© 2013 Diana

A Dinner Date with Two Maiko and a Geiko

Author : Nicole



They were the most beautiful things I had seen – though to label the two girls as ‘things’ seemed rude – with their perfectly combed hair and painted faces they were more akin to an Ando dollthan human. We were enthralled; thrown into an ancient Japanese world, a world of karyūkai – the flower and willow world – the reality where the Geisha permanently reside.

Of all thing, it is the powdered face and painted lips of a Geisha that has always been the image I associate most closely with Japan; the red circular lips on white face reminiscent of the countries flag and the Geisha culture part of the rich cultural background that the country possesses. So to be in a room with these mythical creatures I was immediately placed under their spell.

Each movement was slow and precise, each angular hand placement practiced for years before they could perform for an audience with the title of Maiko – apprentice Geisha. Rolling back the sleeve of their kimono they exposed just enough wrist skin to flirt with the audience, smiling at us, playfully the Maiko continued their dance whilst the Geiko sat in the corner diligently playing the shamisen, a three-stringed guitar-like instrument.

In Kyoto, the countries former capital and now the cultural capital of Japan, the term geisha is a title not fit for these artisans and instead preferring to be called ‘Geiko‘ – Kyoto-style Geisha – as the hanamachi – the name of the geisha districts – within Kyoto are considered the most prestigious to train in and are frequented by wealthier clients. Tonight we were visiting Gion Hatanaka to take part in a dinner of Kyoto Cuisine and Maiko experience.

Throughout the Maiko’s performance we were encouraged to open and eat our bento box. Inside was a beautifully presented meal sectioned into three different serves of kaiseki food – traditional Kyoto-styled food.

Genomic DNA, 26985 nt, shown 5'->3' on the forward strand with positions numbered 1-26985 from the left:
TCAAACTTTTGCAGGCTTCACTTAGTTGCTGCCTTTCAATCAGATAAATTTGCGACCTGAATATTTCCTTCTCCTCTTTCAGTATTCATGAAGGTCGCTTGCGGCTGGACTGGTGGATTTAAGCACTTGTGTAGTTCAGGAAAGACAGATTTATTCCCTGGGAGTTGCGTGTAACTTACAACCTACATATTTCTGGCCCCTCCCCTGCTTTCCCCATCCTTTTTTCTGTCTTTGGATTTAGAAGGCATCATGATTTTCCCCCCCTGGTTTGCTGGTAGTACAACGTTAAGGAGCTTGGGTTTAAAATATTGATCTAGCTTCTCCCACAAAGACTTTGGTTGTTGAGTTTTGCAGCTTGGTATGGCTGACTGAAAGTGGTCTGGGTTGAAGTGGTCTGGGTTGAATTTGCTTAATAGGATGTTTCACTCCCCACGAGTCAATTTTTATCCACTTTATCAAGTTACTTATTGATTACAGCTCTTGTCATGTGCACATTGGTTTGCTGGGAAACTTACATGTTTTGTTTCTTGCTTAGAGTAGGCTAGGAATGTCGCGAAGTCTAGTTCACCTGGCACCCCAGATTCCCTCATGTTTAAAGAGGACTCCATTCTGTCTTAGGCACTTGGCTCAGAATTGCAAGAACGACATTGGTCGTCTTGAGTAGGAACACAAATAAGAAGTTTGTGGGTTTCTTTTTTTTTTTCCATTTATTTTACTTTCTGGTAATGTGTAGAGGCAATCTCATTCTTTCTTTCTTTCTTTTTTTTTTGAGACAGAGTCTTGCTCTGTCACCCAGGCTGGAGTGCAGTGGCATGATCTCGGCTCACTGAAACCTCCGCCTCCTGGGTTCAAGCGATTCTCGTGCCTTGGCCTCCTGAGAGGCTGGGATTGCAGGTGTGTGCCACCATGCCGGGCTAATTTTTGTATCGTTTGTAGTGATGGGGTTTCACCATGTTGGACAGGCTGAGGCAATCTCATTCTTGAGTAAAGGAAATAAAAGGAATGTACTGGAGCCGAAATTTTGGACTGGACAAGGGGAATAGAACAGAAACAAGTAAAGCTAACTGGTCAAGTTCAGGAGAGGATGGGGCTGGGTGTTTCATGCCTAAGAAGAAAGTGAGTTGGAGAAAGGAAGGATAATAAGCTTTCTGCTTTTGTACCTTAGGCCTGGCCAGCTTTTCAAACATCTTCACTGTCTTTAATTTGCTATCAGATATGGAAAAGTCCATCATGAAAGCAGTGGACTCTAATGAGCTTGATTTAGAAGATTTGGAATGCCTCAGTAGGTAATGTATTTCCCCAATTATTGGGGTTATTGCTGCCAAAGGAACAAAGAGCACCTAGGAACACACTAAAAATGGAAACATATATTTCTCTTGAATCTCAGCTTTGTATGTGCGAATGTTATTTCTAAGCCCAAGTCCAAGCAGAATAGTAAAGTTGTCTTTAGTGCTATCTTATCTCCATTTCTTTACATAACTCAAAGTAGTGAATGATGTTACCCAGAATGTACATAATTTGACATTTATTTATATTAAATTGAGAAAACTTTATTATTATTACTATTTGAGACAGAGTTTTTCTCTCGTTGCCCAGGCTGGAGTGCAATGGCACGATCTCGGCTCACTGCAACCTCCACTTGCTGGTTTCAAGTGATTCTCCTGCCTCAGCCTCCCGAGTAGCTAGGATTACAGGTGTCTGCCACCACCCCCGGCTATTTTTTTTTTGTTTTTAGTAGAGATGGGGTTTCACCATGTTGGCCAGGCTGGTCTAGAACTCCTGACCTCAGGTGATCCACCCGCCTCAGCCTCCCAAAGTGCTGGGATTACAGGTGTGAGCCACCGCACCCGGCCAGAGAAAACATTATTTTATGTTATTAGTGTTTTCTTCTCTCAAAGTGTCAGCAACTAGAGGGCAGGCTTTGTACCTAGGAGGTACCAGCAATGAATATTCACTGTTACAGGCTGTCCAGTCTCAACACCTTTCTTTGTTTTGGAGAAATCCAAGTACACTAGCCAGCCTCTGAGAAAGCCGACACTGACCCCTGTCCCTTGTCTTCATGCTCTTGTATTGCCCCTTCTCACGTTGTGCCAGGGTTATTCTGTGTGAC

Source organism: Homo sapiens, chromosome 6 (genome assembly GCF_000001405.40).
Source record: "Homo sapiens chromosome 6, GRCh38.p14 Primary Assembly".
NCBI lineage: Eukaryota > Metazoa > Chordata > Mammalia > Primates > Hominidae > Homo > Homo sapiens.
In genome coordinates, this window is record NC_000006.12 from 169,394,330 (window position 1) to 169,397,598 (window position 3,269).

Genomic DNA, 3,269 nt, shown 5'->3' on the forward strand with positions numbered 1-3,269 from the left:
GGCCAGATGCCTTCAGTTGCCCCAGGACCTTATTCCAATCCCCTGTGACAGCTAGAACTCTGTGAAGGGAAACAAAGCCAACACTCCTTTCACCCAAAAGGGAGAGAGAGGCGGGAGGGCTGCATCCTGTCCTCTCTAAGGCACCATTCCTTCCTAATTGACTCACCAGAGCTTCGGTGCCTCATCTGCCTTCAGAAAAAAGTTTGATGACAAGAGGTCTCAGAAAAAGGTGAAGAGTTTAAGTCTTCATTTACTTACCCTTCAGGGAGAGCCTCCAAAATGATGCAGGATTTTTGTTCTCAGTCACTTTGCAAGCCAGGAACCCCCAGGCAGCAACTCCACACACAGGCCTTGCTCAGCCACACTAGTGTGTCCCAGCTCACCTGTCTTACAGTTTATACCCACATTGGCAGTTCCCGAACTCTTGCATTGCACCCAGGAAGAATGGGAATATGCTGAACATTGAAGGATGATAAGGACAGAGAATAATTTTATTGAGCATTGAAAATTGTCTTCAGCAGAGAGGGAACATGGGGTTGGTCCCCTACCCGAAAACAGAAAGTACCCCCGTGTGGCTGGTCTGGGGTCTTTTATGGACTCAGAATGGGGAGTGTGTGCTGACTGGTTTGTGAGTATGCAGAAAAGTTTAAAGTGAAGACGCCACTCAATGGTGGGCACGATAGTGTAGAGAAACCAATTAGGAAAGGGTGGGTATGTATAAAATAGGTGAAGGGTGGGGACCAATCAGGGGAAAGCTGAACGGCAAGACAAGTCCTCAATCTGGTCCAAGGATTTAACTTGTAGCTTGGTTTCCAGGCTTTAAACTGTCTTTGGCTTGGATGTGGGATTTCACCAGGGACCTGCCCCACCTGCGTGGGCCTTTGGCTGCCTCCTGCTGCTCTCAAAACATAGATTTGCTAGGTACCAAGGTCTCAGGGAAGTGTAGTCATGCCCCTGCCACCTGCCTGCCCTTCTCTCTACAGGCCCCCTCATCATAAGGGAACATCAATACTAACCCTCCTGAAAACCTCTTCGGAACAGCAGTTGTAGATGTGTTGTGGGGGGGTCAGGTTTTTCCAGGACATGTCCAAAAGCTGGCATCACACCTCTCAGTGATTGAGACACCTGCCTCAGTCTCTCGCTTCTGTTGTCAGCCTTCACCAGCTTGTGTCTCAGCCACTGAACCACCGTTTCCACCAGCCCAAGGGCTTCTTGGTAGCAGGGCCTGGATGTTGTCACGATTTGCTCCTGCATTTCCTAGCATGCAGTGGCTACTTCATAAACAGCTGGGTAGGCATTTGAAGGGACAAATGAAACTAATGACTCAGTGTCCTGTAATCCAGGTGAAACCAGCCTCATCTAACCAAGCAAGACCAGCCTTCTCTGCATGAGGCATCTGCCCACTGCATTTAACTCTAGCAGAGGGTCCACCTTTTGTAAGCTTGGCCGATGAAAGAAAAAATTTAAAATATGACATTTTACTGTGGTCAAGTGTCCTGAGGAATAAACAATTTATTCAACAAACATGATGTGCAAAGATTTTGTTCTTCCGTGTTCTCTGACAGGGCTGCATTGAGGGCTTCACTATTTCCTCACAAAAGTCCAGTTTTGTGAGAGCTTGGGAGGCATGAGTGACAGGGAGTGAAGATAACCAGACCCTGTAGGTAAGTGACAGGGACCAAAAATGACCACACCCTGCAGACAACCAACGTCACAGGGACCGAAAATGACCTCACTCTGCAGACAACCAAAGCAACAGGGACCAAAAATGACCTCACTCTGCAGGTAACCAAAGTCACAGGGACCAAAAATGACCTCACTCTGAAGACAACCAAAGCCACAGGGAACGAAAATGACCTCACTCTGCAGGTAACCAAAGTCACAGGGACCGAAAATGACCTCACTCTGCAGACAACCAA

Despite admiring the beautiful presentation of the Japanese food, having not grown up eating seafood – a staple of the Japanese diet – I spent the evening not truly appreciating the taste and the time spent preparing each of our delicate meals; however, I can tell you that warm sake is somewhat potent on an empty stomach!

The primary role of a Geiko is to be a hostess and so we were delighted when they joined us at our table to pour drinks and answer our probing questions on what life was like within a hanamachi, what did their family think of their profession, and of course who their favourite musician? – it seems that Lady Gaga has managed to permeate into Maiko culture, and was the favourite of both girls.

The girls spoke very little English so a translator came to our aid to help us communicate. To be a Geiko is akin to becoming a celebrity – if they are good they become well-known and revered amongst the community, and can also ask for top dollar for their hostess services. To reach this title the girls are trained in poetry, literature, tea ceremony, dancing, conversation and musical instruments – just to name a few.

Perhaps my favourite aspect of the evening was the drinking games and not for the reasons you’re thinking. Another part of training to be a Geiko involves learning games to play with their customers for entertainment. Our group spent the evening playing two games with the girls in hope of winning a small prize if we beat them, or a shot of beer if we lost! 

The first game was called Konpir, a test of rhythm, memory and reflexes. 

The second game we played was Tora Tora Tora! (Tiger, Tiger, Tiger!) It was a fun game to play because it made us all let down our hair and have fun being ‘old women’, ‘tigers’ or ‘samurai’. 

The world of the Maiko and Geiko is different to what the Western world promotes and believes, our perceptions coming from movies such as ‘Memoirs of Geisha’, and with the economy not doing well as well as a decline in the Japanese people’s interest in culture, the future of my dinner dates may become just a memory in Japanese history sooner rather than later.


Born and raised by the beach in Adelaide, fondly known as ‘RADelaide’ by its residents, I was Bitten by the Travel Bug when I was not quite 1-year-old and have been exercising both my passport and my wanderlust ever since.

I grew up in Adelaide, found my way in Melbourne. Learnt what true insanity was working at a summer camp in New York, before learning to love-to-hate London whilst working there. I left my heart in Ireland before it found it’s way to San Francisco; Ran with the Bulls in Spain and achieved Hilton Honors Diamond status all before my 22nd birthday. All of that’s in the last four years since Bitten by the Travel Bug has begun!

Between living in Melbourne for 6-months of the year and London for the other, I study a degree in Journalism and Internet Communications, work in radio and television, and some how run a collection of blogs including an online magazine. This may seem an eclectic mix of work, none of which are really ‘work’ to me because I love them all, but it does mean that I’m able to often be found staring at sunrises from 35,000 feet and eating airplane food.

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